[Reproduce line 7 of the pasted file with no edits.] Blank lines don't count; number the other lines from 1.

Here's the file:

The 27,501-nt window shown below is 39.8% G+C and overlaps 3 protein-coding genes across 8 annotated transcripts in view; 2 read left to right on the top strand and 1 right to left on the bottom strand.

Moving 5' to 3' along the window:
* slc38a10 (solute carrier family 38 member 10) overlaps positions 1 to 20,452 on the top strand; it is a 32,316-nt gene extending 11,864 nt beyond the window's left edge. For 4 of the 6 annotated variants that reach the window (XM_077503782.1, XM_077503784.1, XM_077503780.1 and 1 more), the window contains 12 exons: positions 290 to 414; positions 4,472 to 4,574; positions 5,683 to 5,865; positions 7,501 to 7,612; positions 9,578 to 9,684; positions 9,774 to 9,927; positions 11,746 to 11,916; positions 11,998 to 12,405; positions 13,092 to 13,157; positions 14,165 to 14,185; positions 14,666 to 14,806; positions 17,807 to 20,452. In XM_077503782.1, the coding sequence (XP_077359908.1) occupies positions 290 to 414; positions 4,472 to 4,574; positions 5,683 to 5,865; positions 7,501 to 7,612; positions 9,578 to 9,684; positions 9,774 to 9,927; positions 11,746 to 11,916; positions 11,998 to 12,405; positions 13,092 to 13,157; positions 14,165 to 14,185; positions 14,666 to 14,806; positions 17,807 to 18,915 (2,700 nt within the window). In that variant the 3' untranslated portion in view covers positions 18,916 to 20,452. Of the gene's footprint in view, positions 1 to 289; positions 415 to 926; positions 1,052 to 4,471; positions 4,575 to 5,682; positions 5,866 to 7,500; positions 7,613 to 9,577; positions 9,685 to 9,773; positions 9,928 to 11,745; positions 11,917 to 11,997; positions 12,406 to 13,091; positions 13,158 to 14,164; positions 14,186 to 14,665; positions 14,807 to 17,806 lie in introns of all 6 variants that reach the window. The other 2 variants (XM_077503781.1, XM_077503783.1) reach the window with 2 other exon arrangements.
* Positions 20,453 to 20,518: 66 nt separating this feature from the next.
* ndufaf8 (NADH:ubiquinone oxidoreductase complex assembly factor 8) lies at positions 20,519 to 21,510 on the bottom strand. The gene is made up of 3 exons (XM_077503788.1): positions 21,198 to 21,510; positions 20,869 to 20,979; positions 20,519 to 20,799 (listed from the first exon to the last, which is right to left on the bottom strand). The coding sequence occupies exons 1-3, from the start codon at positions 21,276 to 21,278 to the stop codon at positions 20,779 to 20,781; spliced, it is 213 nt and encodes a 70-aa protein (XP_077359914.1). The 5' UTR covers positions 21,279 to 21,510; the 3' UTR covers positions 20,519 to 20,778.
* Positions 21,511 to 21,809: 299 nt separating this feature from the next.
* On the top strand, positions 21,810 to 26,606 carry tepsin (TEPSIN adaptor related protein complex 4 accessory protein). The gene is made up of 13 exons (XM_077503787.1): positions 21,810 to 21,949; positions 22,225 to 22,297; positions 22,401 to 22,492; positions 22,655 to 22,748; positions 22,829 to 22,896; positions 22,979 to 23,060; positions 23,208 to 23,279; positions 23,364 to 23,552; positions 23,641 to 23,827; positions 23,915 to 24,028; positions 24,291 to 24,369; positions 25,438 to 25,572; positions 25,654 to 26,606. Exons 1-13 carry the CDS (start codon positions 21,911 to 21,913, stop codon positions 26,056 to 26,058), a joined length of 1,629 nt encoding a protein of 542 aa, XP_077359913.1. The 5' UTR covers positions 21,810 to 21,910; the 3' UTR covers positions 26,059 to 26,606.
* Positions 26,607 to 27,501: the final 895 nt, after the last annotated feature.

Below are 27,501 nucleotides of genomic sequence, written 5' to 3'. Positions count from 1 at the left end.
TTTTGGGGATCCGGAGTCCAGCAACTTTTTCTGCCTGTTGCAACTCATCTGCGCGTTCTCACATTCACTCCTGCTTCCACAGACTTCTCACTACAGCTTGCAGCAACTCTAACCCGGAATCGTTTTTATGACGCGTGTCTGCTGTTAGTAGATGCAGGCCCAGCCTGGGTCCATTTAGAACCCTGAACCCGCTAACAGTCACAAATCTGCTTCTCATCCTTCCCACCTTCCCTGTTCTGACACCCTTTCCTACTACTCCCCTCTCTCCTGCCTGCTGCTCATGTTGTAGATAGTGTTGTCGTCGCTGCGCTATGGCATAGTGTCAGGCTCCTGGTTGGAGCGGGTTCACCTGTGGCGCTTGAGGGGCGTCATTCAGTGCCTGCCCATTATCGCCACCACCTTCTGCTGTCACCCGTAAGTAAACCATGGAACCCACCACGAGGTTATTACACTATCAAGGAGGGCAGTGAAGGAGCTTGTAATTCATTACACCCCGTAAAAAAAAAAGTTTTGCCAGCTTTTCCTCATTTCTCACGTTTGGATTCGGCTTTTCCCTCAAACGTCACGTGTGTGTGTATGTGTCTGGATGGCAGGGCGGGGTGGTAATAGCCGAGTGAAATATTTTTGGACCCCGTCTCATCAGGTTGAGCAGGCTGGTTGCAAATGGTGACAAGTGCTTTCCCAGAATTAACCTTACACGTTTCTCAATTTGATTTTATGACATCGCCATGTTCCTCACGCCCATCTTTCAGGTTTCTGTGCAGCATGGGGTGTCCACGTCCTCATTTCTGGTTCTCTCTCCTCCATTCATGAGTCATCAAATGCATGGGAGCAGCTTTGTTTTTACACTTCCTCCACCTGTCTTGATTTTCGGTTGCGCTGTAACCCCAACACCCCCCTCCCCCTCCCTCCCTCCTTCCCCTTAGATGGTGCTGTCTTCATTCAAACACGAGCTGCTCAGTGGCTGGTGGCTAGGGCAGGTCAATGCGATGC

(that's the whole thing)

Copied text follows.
* On the top strand, positions 21,810 to 26,606 carry tepsin (TEPSIN adaptor related protein complex 4 accessory protein). The gene is made up of 13 exons (XM_077503787.1): positions 21,810 to 21,949; positions 22,225 to 22,297; positions 22,401 to 22,492; positions 22,655 to 22,748; positions 22,829 to 22,896; positions 22,979 to 23,060; positions 23,208 to 23,279; positions 23,364 to 23,552; positions 23,641 to 23,827; positions 23,915 to 24,028; positions 24,291 to 24,369; positions 25,438 to 25,572; positions 25,654 to 26,606. Exons 1-13 carry the CDS (start codon positions 21,911 to 21,913, stop codon positions 26,056 to 26,058), a joined length of 1,629 nt encoding a protein of 542 aa, XP_077359913.1. The 5' UTR covers positions 21,810 to 21,910; the 3' UTR covers positions 26,059 to 26,606.